[Update: The CBCA’s amended rules will become effective on September 17, 2018.  Click here for additional information and our analysis.]  

On March 28, 2018, the Federal Register published proposed changes to the Civilian Board of Contract Appeals’ (“Board”) Rules of Procedure regarding appeals under the Contract Disputes Act (“CDA”).  These proposed rules indicate that the Board wishes to: simplify and modernize access to the Board, clarify certain rules, and increase conformity between its rules and the Federal Rules of Civil Procedure (“Federal Rules”).  Our key takeaways are below, and a side-by-side comparison between the Board’s current and proposed rules can be found here.  Interested parties may submit comments by May 29, 2018.

Summary of Key Proposed Changes

As reflected in the Federal Register, the Board seeks to revise 40 procedural rules regarding CDA appeals.  Below is a summary of the key proposed changes:

  • Discovery.  Although the current rules permit the Board to consider the Federal Rules when resolving discovery matters, the proposed rules leave no doubt as to the significance of the Federal Rules.  The proposed rules seek to directly incorporate certain aspects of the Federal Rules regarding the scope of discovery, submitting and responding to requests for admissions, responding to interrogatories, the use of deposition testimony, and supplementing discovery responses.  The proposed rules also require that objections be made by the date the response to the discovery request is due instead of within 15 days after receiving the discovery request.  These changes are intended to “allow the Board to adopt and apply case law applying the relevant Federal Rules, as well as any future amendments to those Federal Rules, without revising the Board’s rules again.”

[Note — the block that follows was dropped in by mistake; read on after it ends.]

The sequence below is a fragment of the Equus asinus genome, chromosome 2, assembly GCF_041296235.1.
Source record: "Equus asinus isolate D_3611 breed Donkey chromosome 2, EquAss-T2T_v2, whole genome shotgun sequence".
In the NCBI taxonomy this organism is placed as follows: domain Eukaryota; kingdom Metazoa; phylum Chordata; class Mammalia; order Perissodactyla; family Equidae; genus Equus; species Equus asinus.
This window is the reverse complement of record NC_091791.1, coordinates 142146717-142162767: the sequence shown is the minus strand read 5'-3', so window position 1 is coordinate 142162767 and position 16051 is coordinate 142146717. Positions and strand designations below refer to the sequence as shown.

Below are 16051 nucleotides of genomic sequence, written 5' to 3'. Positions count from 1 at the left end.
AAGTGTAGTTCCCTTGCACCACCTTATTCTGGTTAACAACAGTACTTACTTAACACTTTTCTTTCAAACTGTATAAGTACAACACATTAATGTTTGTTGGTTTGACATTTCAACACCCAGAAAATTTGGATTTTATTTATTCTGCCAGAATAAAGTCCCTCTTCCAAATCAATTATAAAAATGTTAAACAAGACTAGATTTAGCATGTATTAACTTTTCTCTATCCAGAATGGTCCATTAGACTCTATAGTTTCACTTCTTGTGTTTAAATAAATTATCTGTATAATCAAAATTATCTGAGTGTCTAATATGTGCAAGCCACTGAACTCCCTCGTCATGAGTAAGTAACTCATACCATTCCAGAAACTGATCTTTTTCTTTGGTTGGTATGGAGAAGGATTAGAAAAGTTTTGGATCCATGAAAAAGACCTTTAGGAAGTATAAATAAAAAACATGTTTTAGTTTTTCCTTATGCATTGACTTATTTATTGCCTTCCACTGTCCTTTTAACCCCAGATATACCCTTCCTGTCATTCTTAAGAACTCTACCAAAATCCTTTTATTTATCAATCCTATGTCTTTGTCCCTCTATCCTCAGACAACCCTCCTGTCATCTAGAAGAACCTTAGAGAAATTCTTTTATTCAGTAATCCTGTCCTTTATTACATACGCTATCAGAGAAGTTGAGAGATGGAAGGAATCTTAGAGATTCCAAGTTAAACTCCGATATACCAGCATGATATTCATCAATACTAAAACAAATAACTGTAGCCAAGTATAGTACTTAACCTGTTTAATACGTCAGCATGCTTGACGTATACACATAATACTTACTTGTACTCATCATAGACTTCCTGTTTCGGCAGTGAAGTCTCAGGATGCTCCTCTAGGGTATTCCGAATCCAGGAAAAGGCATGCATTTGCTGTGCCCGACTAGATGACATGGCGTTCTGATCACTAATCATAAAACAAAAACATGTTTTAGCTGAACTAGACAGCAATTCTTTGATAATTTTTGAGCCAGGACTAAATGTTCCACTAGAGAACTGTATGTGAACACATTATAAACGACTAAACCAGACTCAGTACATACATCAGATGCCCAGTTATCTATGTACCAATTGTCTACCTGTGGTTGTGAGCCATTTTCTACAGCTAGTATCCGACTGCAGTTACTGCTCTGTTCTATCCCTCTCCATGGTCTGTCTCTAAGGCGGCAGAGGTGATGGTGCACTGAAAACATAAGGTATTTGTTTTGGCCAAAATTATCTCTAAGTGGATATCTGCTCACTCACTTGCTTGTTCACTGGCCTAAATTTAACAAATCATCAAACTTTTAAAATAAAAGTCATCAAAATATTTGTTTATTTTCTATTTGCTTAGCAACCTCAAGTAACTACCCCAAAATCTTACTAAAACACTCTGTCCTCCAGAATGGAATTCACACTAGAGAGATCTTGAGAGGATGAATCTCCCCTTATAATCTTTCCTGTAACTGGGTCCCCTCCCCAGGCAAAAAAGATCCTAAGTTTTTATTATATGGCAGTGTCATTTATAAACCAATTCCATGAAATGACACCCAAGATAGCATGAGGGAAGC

• Evidentiary Record.  Proposed Rule 4 requires the parties to submit the appeal file in electronic format (rather than hardcopy) unless classified or protected materials are involved.  Proposed Rule 9 clarifies that the evidentiary record consists of “evidence” (e.g., exhibits and testimony transcripts) and “other materials” (e.g., pleadings, motions, and demonstrative hearing exhibits), and that the Board “may also rely” on the latter category “to decide a case.”
  • Pleadings.  Proposed Rule 6 formally recognizes that the “Board may in its discretion order a respondent [i.e., the Government] asserting a claim to file a complaint.”  This is consistent with past Board decisions, and should allow for more efficient proceedings.
  • Admissibility of Evidence.  Although it is unclear why the Board’s admissibility rule was substantially re-written, Proposed Rule 10 still maintains that the Board will use the Federal Rules of Evidence as a guidepost, and that the Board generally will admit hearsay evidence unless deemed unreliable.
  • Motions Practice.  For substantive motions (e.g., a motion to dismiss or a motion for summary judgment), Proposed Rule 8 extends the deadline to file an opposition brief from 20 days to 30 days, and the movant’s reply is due 15 days thereafter.
  • Voluntary Dismissals.  Under the current rules, the Board may, in lieu of issuing an order suspending proceedings, dismiss the case without prejudice and reinstate the case within 180 days.  When a case has been dismissed without prejudice and neither party has timely requested that the case be reinstated, the Board deems the case dismissed with prejudice.  Proposed Rule 12 would eliminate a provision purporting to convert a voluntary dismissal without prejudice to a dismissal with prejudice after 180 days.  The Board has indicated that this change is based on limits to the Board’s jurisdiction under the CDA.

Effective Date

The proposed rules, if and once finalized, would govern future cases, as well as “all further proceedings in cases then pending” unless the Board decides that using the new rules in a pending case would be inequitable or infeasible.

Finding the Right Balance

As we discussed in an article last year, one of the significant recent trends at the Board has been its increase in publishing discovery-related decisions.  We suggested that the increase in published discovery decisions has the potential to enable parties to better assess the bounds of permissible discovery, thereby allowing the parties to spend less time sidelined by discovery issues and more time focused on the underlying merits of appeals.  Explicitly aligning the Board’s discovery rules with the Federal Rules has the potential to provide even more predictability in discovery and further establish expectations.  Nonetheless, one challenge the Board may face in implementing the proposed rules is striking the balance between following the often formalistic Federal Rules and maintaining the efficiencies and informalities that generally are hallmarks of Board practice.